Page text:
Students will be introduced to the ecosystem of
the North Pole - as they learn about
earth sciences, environmental sciences, and
ecology. They will be inspired to set goals that will help
them achieve their dreams.
walked into history as
the first American to attempt
a 660 mile solo journey to the geographic North Pole.
The expedition took approximately 60 days across
the frozen Arctic sea ice.
Wave left his hometown of Oakland, California (right across the bay from San
Francisco) and set off for Russia. Then, leaving from upper Russia, the Artichevsky peninsula, Wave walked, skied, and swam nearly 660 miles to the
Dragging a sledge (pulk)
weighing more than 325 lbs Wave will took with him everything he needed to accomplish his goal
through the harshest environment on earth. When asked why he would do such a
thing he states "to feed my soul."
The North Pole
For centuries men (and women) have been drawn to
the 'top of the world' - the north pole. One of the most, if not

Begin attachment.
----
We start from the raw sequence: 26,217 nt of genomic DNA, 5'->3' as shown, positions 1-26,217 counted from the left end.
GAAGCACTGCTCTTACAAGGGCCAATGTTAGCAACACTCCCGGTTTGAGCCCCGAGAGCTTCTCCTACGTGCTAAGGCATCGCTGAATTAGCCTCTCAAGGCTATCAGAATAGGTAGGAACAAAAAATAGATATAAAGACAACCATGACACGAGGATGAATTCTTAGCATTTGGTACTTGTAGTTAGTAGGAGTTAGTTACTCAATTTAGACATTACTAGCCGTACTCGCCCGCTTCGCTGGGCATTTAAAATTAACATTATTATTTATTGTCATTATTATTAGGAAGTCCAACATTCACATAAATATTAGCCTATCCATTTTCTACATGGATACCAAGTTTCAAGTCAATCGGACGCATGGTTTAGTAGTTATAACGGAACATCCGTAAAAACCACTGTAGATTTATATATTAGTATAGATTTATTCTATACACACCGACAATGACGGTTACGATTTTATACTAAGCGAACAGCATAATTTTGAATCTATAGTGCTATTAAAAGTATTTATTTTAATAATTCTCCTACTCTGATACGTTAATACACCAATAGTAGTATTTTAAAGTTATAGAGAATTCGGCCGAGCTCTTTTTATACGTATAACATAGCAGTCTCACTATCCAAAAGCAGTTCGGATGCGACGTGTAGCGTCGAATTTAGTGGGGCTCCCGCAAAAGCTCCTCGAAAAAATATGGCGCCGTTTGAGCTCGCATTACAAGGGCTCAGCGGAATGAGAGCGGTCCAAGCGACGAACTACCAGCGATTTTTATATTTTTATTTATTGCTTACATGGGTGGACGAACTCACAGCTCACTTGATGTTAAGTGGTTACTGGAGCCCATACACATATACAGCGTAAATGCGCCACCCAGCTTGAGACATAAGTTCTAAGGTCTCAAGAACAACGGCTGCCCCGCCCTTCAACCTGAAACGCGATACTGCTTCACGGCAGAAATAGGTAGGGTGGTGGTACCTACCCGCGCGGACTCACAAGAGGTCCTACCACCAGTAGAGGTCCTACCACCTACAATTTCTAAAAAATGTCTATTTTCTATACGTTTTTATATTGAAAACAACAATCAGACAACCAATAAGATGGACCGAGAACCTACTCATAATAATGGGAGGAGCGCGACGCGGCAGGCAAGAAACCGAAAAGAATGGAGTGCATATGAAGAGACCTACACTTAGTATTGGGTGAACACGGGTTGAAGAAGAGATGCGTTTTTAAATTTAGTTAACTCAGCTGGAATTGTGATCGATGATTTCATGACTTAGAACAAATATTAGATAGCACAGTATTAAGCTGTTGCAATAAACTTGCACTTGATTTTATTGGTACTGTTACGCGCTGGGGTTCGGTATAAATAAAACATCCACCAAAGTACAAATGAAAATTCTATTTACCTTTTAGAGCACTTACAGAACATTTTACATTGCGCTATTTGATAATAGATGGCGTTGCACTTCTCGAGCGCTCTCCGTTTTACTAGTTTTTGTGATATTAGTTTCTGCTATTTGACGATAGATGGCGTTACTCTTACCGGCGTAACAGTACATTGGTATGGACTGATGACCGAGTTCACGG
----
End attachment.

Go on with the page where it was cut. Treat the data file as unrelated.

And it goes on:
the most difficult place to visit, the north pole has had less people
stand on it than on the summit of Mount Everest.
There are actually two north poles, the geographic north pole and the
magnetic north pole. There is no land beneath the ice that covers the north
pole. In fact, at times there is no ice and only water. The ice covering
Antarctica (the south pole) is approx. 3000 feet thick, while the ice at the
north pole is no thicker than 17 feet, typically much less.
There are no markers or 'poles' (as at the south pole), as the ice that
typically covers the north pole is constantly moving. The water beneath the
pole is over 14,000 feet deep. Average temperatures at the pole are -40°F, and
can go as low as -74°F, with wind-chill can go as low as -150°F. That's cold!
February 2004 - April 2004
The live portion of this
project will begin in February 2004 conclude in April 2004.
|Register for this project
and we will keep you posted via e-mail every
time a report is posted.
The nature of the expedition
precludes direct interaction with Wave while he is on the expedition;
however, students can track this adventure online, submit questions via email,
and get great ideas for lesson plans. Collaborative activities will
- writing essays
- conducting and sharing research
- producing captions for digital photos
- creating artwork
classrooms talked with Wave live from
the North Pole via satellite phone!!!
Polar ice cap
Future expeditions include: solo and unsupported to the South
Pole and rowing across the Atlantic Ocean solo (W-E).